Bringing back "E.T." to the big screen, decades after its first release, and "fixing" the problems that bothered the director turns out to be a big plus. A whole new generation of kids will have the chance to see the magic of the lovable title character and, despite the fact that film technology has grown in leaps and bounds, the "old-fashioned" puppeteering still works and you do believe in the little guy. I give it an A-.

Laura:
Twenty years ago, a movie about a young boy who befriends a stranded alien opened with little pre-release fanfare and went on to become one of the most beloved (and top grossing) films of all time.  Director Steven Spielberg has added 5 minutes of footage and taken advantage of technological advances to enhance the effects of his quintessential film, "E.T. - The Extra-Terrestrial."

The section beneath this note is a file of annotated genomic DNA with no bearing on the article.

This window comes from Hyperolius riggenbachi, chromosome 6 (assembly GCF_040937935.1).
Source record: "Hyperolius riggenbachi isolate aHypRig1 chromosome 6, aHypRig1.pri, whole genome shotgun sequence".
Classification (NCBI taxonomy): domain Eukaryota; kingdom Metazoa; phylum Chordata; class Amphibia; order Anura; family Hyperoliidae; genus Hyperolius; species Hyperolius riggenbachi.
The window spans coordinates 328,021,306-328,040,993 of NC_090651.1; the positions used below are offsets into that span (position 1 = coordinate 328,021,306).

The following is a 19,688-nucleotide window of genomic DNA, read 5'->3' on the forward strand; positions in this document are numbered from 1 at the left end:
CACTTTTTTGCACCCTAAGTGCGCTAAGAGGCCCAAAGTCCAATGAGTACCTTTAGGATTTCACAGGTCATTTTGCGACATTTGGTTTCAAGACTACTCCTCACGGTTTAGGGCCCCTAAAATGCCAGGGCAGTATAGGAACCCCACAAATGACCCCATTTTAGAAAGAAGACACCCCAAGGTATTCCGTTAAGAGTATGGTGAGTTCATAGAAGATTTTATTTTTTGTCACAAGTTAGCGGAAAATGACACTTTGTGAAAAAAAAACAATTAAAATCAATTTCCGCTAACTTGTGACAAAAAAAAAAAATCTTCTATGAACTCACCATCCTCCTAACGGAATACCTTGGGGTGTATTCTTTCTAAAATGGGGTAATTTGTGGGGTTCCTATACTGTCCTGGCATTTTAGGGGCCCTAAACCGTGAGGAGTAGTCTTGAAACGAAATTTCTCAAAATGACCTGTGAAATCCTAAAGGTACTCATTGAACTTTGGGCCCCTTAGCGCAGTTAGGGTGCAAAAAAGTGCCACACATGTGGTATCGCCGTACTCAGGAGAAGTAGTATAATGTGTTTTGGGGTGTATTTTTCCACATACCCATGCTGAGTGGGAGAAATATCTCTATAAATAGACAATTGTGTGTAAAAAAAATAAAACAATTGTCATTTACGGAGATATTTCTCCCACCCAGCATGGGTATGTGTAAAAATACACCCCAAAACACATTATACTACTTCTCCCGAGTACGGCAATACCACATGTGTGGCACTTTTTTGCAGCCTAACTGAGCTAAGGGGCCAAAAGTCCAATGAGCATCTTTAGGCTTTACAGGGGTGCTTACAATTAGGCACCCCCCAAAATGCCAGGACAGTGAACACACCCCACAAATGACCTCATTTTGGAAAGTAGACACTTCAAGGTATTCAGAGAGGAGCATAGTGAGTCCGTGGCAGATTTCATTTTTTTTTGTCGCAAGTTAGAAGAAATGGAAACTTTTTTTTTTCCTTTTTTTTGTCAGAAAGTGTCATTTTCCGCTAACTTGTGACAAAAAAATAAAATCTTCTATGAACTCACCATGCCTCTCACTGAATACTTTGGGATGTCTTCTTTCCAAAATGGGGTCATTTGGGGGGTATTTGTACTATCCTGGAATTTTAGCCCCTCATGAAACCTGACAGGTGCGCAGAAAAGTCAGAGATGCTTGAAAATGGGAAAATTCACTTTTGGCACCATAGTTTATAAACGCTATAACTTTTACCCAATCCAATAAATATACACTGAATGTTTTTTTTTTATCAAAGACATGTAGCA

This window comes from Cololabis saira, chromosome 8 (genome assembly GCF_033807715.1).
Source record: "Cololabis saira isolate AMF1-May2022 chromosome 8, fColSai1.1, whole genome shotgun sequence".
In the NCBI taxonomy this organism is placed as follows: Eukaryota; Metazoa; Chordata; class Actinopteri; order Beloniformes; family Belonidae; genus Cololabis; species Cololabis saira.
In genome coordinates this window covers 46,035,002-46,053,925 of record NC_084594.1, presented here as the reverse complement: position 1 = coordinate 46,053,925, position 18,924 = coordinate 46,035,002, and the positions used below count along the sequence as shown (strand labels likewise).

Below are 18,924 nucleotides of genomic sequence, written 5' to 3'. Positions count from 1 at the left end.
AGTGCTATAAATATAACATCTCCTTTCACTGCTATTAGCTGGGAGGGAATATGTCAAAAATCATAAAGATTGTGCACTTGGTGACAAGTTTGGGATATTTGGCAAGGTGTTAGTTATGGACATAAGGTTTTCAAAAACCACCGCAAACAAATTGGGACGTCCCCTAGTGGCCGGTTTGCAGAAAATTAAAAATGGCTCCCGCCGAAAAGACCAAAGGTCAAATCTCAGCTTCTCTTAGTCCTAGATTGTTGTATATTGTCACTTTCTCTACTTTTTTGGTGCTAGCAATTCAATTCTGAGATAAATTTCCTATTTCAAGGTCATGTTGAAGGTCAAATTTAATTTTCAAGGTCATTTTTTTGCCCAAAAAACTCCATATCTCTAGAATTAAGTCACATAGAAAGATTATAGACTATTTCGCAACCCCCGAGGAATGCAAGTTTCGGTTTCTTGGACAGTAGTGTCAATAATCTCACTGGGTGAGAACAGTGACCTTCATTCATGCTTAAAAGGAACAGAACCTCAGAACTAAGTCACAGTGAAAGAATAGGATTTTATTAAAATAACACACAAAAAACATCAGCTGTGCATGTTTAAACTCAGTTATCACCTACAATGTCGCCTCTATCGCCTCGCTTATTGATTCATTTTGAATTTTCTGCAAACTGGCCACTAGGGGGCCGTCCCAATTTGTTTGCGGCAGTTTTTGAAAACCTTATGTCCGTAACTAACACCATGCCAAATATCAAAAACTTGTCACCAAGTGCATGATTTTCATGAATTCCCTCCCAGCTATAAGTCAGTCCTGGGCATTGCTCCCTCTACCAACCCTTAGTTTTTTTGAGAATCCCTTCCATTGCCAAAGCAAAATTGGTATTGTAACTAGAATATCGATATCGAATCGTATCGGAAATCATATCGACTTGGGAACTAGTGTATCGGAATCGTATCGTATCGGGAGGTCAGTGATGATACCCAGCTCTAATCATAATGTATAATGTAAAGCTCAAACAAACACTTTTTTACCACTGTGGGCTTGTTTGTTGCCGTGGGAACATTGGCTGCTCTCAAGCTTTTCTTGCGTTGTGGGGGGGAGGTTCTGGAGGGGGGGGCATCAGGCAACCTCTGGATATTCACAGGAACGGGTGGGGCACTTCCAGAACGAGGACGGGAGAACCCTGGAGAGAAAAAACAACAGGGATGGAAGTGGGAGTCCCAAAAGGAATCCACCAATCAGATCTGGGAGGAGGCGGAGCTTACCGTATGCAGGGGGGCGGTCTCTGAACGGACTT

After two decades, one might expect a revisiting of E.T. to produce embarrassment at having succumbed to Spielberg's manipulative sentimentality, but "E.T.," when seen on the big screen as it should be, works its magic once again.  At its heart a boy-and-his-dog story, "E.T." soars on the basis of the on screen believability of Carlo Rambaldi's titular creation and its director's innate ability to capture the world through a child's eyes.

Speaking of eyes, Spielberg recognized the maternal compulsion to react to the large, wide set eyes of a newborn and emphasized that feature throughout his film, whether balancing a shot of E.T. with an eyelit Elliott (Henry Thomas, "All the Pretty Horses") or offering a closeup of a jar-jailed frog.  It's no surprise that this film's harried single mom (Dee Wallace Stone, "The Frighteners") would overlook E.T. hiding in plain site amidst a pyramid of teddy bears and other huggable toys.